As long as women denigrate the choices of others, call each other sluts or fail to support one another - we all lose. At the risk of ending this post with some total Girl Power-esque bullshit message here's my final thought: Make your choice and stand by it!

Wednesday, November 7, 2007

Splitting Hairs

Admittedly, I've struggled with making time to post lately. My apologize to whatever three or four loyal readers I have who actually check this site periodically. And mad props to people like Josh who manage to write every day. So without further ado...

The following post is excerpted (and slightly modified) from an email I sent to an Orthodox Jewish female friend of mine struggling with her interpretation of the halachic commandment that a woman cover her hair. After a few weeks of engagement, my friend was having a difficult time finding a wig that matched her dark hair color exactly.

Maybe it's Hashem's way of telling you to wear a tichel (head scarf)... or change your hair color. I think if I had to cover my hair I would totally play with it. I could see you looking really cute with dark brown hair that had some solid red undertones/highlights in it.

While I cannot relate to the challenges of undertaking this mitzvah, I can certainly understand that it must be very difficult. We as women spend a great deal of our lives managing our hair and it's an extremely personal part of who we are. How we choose to wear our hair says a great deal about us and how we want to portray ourselves to the world. Plus, there are all the implications of what it means to be covered and that our bodies can be imbued with such erotic power - whether real or imagined.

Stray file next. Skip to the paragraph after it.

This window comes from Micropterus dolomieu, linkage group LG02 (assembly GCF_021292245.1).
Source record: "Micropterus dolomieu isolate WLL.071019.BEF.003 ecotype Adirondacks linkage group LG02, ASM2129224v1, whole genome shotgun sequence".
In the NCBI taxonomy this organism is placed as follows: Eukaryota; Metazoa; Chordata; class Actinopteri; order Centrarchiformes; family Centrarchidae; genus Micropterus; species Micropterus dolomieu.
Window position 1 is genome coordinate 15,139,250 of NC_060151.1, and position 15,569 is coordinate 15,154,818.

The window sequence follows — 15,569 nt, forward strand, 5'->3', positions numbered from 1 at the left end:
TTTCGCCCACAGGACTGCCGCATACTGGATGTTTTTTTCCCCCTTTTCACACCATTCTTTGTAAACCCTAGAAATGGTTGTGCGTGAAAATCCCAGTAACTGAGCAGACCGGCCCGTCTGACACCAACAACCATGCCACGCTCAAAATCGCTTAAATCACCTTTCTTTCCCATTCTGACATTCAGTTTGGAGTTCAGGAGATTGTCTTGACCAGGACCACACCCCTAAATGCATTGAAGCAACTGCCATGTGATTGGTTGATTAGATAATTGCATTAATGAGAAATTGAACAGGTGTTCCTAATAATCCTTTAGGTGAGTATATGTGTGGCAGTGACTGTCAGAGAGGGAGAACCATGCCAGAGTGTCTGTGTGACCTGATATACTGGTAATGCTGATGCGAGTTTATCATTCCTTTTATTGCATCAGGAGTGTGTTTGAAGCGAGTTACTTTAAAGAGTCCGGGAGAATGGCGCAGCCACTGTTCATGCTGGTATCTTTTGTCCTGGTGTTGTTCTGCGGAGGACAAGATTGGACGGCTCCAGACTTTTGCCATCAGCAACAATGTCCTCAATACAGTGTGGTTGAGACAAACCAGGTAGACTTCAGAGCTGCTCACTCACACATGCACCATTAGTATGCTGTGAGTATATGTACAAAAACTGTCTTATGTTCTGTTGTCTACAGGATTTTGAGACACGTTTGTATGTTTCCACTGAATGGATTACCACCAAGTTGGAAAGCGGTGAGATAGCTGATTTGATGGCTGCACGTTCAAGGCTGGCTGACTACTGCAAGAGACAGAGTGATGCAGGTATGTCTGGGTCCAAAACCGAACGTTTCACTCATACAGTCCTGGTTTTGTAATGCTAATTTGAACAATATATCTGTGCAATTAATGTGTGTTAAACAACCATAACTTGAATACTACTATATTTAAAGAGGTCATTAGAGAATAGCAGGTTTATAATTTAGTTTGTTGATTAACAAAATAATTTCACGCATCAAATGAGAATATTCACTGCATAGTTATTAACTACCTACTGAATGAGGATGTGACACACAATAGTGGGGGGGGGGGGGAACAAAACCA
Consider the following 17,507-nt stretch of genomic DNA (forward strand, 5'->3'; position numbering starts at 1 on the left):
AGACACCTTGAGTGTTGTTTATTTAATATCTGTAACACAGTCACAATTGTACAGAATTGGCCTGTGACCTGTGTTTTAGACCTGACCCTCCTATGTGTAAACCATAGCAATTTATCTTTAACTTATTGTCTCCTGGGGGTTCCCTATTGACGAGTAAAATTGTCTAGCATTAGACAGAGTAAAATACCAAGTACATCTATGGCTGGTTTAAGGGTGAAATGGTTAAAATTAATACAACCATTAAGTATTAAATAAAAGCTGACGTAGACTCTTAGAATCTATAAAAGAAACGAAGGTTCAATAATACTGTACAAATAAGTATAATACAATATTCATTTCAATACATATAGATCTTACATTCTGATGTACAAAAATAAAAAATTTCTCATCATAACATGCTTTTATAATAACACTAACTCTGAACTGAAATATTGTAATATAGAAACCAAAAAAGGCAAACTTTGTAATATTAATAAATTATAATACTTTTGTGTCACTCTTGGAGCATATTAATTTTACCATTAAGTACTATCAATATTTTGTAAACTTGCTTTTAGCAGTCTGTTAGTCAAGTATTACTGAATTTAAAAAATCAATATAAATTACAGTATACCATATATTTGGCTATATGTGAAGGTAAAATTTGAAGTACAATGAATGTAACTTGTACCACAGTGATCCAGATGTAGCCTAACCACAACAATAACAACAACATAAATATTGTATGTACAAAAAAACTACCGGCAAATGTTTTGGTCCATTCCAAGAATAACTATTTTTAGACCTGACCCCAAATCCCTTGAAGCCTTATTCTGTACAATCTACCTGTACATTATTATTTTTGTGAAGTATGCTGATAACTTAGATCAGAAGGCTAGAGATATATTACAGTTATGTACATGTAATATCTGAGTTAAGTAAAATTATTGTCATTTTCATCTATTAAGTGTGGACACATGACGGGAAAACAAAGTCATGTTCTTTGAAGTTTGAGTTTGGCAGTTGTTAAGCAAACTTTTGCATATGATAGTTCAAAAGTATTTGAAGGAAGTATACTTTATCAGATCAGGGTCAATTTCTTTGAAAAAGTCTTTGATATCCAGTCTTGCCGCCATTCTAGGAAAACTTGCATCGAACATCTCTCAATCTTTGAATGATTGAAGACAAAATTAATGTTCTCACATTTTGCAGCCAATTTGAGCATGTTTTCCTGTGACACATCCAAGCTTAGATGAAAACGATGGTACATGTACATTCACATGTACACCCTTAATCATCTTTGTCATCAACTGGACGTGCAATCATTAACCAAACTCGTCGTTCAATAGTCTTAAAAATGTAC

Also, what you choose to do with your hair and the extent to which you choose to cover it is a fluid thing. I know women who wear a sheitel (wig) and then switch to a hat/fall/tichel or do the baseball cap thing. Don't look at this as a permanent, set-in-stone mitzvah like not killing people. Take it as something that you will still have to work out the parameters that work best for you. And that, I guess is THE most important thing - you have to do what works for YOU, not anyone else. If you hate it, then you and your husband will work it out to whatever works best.

What always strikes me most about this mitzvah is that it places so much of the burden on the woman, arguing her modesty shows allegiance to her husband and makes her less an object of erotic interest than a woman who doesn't cover her hair. Unfortunately, the reality on both sides of this argument is that Orthodox women still cheat on their husbands (sometimes with women, but that's a subject for another post) AND that women of all levels of religous observance are still raped.
Why don't we place some of the burden of modesty on Orthodox men? I mean, they don't even wear wedding rings as a general rule.
Besides, real hair looks bad some days. Real hair often looks a lot worse than wig hair... so why is a sheitel more modest?
Finally, as I've mentioned before, women and the ways they relate to their hair can have political ramifications. In the black community, a woman who chooses to relax her hair can be seen as trying to "pass" in American society whereas one with dreadlocs may be seen as more "savage" or "dangerous." So when that argument is placed in this context - what does it mean when Jewish women are covering up entirely, and with another person's hair at that?!